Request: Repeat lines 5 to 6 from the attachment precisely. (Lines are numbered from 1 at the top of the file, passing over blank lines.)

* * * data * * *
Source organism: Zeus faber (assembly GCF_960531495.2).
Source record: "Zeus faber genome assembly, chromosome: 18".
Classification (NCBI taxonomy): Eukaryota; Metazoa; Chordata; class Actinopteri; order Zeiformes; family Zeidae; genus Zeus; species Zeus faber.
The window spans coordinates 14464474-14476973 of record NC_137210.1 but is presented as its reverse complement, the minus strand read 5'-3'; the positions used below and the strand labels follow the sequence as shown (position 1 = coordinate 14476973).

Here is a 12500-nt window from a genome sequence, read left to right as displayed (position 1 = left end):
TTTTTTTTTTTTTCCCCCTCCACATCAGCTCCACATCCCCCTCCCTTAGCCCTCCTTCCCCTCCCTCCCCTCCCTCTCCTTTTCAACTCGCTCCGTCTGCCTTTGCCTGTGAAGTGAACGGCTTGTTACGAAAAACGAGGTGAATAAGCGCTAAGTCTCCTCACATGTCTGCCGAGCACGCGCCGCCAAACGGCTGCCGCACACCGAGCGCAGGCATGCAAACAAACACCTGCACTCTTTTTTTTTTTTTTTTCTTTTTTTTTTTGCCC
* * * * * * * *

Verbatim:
Here is a 12500-nt window from a genome sequence, read left to right as displayed (position 1 = left end):
TTTTTTTTTTTTTCCCCCTCCACATCAGCTCCACATCCCCCTCCCTTAGCCCTCCTTCCCCTCCCTCCCCTCCCTCTCCTTTTCAACTCGCTCCGTCTGCCTTTGCCTGTGAAGTGAACGGCTTGTTACGAAAAACGAGGTGAATAAGCGCTAAGTCTCCTCACATGTCTGCCGAGCACGCGCCGCCAAACGGCTGCCGCACACCGAGCGCAGGCATGCAAACAAACACCTGCACTCTTTTTTTTTTTTTTTTCTTTTTTTTTTTGCCC